As Graduates in the first intake of the Automation Logic Academy, Chris Mutono and I get to do some pretty special things. One of the highlights so far was our visit to the Ministry of Justice (MoJ) offices to see the work that Automaton Logic Consultants are doing there.
Although central government might not sound that cutting edge, seeing the work that our consultants are doing there was pretty inspiring. The tools that we are building are helping to reduce bullying in prisons and directly improving the lives of inmates and their families.
Technology That Changes People’s Lives.
Learning about the impacts of the technology also gave greater context to the theory we have been studying. We got to see the technologies we’ve been getting to grips with used in a working environment and appreciate the effect that they can have on people’s lives. An example of this is the Prison Visits Booking system. Previously prison visits were booked manually but could be rejected if two prisoners with concurrent visitation requests had known violent relations, a prisoner did not have enough visitation days left, or there was not enough spaces in the visiting room. The new service is able to perform real-time checks of the prison database, give faster confirmation to visitors of their request. Processing time has been reduced from 7 minutes over the phone to 2.5 minutes for online bookings and has a user satisfaction rating of 89% while reducing costs by 50%. Increases in visitations has been proven to help keep re-offending rates down.
The team at the MoJ work in an Agile environment where the focus is on collaboration and adapting to changing requirements. A facet of this is fortnightly ‘sprints’ where work is allocated according to the team’s assessment of their own capabilities. This ensures that the team are set achievable goals and promotes an environment of trust and cooperation. This approach is often used by DevOps teams as this kind of environment is vital to the work that we do. Chris and I were lucky enough to observe the beginning and end, respectively, of an MoJ sprint.
Shadowing the MoJ Team
“I visited the Ministry of Justice on Monday morning and began the day with Matt, an onsite Automation Logic Consulting Engineer. Matt talked me through a typical day including meetings, planning and execution in addition to some of the common problems that emerge. I then joined the team in a sprint planning meeting where the tasks to be completed over the next 2-week sprint were outlined and allocated. We then looked over the long term objective of ‘Cloud Platform Adoption’ and I discovered how the day to day activities and sprints tied into it.
The highlight of the experience for me was to see how well AL integrated into the resident DevOps team at the MOJ. In addition to this hearing about some of the positive impact we are having in reducing prison violence and improving the lives of inmates highlighted the importance of the work we do and so makes me eager to increase my contribution.”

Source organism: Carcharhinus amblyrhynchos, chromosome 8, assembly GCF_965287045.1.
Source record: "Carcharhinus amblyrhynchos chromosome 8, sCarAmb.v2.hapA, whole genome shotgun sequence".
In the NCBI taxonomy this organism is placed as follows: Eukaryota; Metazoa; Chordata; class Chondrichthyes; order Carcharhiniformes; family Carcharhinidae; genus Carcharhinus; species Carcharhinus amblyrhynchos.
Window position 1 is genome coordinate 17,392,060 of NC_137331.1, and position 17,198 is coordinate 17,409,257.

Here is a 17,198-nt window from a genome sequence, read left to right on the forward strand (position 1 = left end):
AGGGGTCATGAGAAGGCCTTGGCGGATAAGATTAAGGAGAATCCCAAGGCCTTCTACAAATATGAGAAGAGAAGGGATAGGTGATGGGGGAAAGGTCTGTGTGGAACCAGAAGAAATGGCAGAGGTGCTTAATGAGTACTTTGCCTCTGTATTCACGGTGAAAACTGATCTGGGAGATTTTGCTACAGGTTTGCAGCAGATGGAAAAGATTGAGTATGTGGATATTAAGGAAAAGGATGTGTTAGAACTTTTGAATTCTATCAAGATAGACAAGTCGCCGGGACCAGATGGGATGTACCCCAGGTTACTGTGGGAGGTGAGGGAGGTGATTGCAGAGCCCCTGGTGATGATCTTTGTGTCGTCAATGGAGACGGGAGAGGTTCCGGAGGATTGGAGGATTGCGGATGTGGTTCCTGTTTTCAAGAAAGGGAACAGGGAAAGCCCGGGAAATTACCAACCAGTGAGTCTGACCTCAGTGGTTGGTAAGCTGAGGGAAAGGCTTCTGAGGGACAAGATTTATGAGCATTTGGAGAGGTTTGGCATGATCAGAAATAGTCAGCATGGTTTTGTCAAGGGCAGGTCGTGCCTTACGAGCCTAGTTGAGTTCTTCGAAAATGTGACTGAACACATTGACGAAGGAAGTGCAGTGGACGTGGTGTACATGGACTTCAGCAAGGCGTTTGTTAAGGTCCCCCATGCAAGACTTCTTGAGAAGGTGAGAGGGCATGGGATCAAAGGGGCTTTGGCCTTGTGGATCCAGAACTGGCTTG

“I arrived on Friday morning and was met by Matt who introduced me to the team and showed me around the office. We had a quick chat about the areas that the last sprint had covered and some of the projects that the team had been working on within it. Then it was time for the end of sprint meeting. In the meeting the team recapped the progress that had been made over the two weeks. Cost saving had been the focus and so the KPI of total money saved was used to track progress. Everyone spoke about the projects they had done and the level of success they had had. After this there was a short break before we began the sprint retro. This was a new concept to me: everyone put their ideas of things which had gone well and thing which had gone less well over the last two weeks on the whiteboard and discussed them. Ways to tackle the issues that had gone less well were discussed and it was a productive meeting.
I really enjoyed the trip and it was great to see the sprint process in action. It was also interesting to see Automation Logic engineers in their natural habitat and hear first hand about the work that they do and the challenges they face. Some were technical: Matt and I discussed the problems associated in migrating a public facing app from one virtual machine to another with different encryption levels, but others were less so and more focused on interpersonal and inter-team relationships. I liked the emphasis on learning in the Agile process and open environment that it created, allowing the team to tackle both kinds of challenges effectively.”
Overall, we both learnt a lot from our respective visits and are already using the real world examples we encountered to guide our learning. Experiencing a working DevOps environment has given us the context for the theory which underpins the course. We are both excited to qualify as Consulting Engineers and get out there and make a difference ourselves.